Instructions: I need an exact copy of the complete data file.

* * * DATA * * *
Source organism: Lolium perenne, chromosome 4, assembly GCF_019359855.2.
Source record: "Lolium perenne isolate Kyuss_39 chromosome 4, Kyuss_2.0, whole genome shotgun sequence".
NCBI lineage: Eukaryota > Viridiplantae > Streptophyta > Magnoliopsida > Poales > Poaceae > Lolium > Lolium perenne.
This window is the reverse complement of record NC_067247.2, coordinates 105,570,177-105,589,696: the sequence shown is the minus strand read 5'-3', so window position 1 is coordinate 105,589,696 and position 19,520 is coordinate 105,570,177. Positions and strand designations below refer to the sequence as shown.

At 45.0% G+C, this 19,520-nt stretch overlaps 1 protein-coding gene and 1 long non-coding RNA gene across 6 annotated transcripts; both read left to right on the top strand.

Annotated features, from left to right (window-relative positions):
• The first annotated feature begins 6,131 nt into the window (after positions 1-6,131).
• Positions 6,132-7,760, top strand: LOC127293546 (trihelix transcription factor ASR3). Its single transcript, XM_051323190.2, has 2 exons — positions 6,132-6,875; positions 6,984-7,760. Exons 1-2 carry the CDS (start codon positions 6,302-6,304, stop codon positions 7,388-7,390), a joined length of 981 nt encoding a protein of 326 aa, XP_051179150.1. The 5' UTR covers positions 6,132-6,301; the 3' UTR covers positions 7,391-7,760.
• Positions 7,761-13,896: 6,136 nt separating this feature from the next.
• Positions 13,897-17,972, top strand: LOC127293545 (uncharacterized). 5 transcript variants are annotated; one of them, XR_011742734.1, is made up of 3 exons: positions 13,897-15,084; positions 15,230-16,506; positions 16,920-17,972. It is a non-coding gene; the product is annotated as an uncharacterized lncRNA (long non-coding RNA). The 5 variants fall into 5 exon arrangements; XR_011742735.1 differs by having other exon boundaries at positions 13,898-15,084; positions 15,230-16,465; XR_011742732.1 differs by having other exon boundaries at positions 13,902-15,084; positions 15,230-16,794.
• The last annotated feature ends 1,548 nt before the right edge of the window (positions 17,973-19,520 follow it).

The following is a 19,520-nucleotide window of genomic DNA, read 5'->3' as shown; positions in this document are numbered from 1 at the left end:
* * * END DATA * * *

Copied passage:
Source organism: Lolium perenne, chromosome 4, assembly GCF_019359855.2.
Source record: "Lolium perenne isolate Kyuss_39 chromosome 4, Kyuss_2.0, whole genome shotgun sequence".
NCBI lineage: Eukaryota > Viridiplantae > Streptophyta > Magnoliopsida > Poales > Poaceae > Lolium > Lolium perenne.
This window is the reverse complement of record NC_067247.2, coordinates 105,570,177-105,589,696: the sequence shown is the minus strand read 5'-3', so window position 1 is coordinate 105,589,696 and position 19,520 is coordinate 105,570,177. Positions and strand designations below refer to the sequence as shown.

At 45.0% G+C, this 19,520-nt stretch overlaps 1 protein-coding gene and 1 long non-coding RNA gene across 6 annotated transcripts; both read left to right on the top strand.

Annotated features, from left to right (window-relative positions):
• The first annotated feature begins 6,131 nt into the window (after positions 1-6,131).
• Positions 6,132-7,760, top strand: LOC127293546 (trihelix transcription factor ASR3). Its single transcript, XM_051323190.2, has 2 exons — positions 6,132-6,875; positions 6,984-7,760. Exons 1-2 carry the CDS (start codon positions 6,302-6,304, stop codon positions 7,388-7,390), a joined length of 981 nt encoding a protein of 326 aa, XP_051179150.1. The 5' UTR covers positions 6,132-6,301; the 3' UTR covers positions 7,391-7,760.
• Positions 7,761-13,896: 6,136 nt separating this feature from the next.
• Positions 13,897-17,972, top strand: LOC127293545 (uncharacterized). 5 transcript variants are annotated; one of them, XR_011742734.1, is made up of 3 exons: positions 13,897-15,084; positions 15,230-16,506; positions 16,920-17,972. It is a non-coding gene; the product is annotated as an uncharacterized lncRNA (long non-coding RNA). The 5 variants fall into 5 exon arrangements; XR_011742735.1 differs by having other exon boundaries at positions 13,898-15,084; positions 15,230-16,465; XR_011742732.1 differs by having other exon boundaries at positions 13,902-15,084; positions 15,230-16,794.
• The last annotated feature ends 1,548 nt before the right edge of the window (positions 17,973-19,520 follow it).

The following is a 19,520-nucleotide window of genomic DNA, read 5'->3' as shown; positions in this document are numbered from 1 at the left end: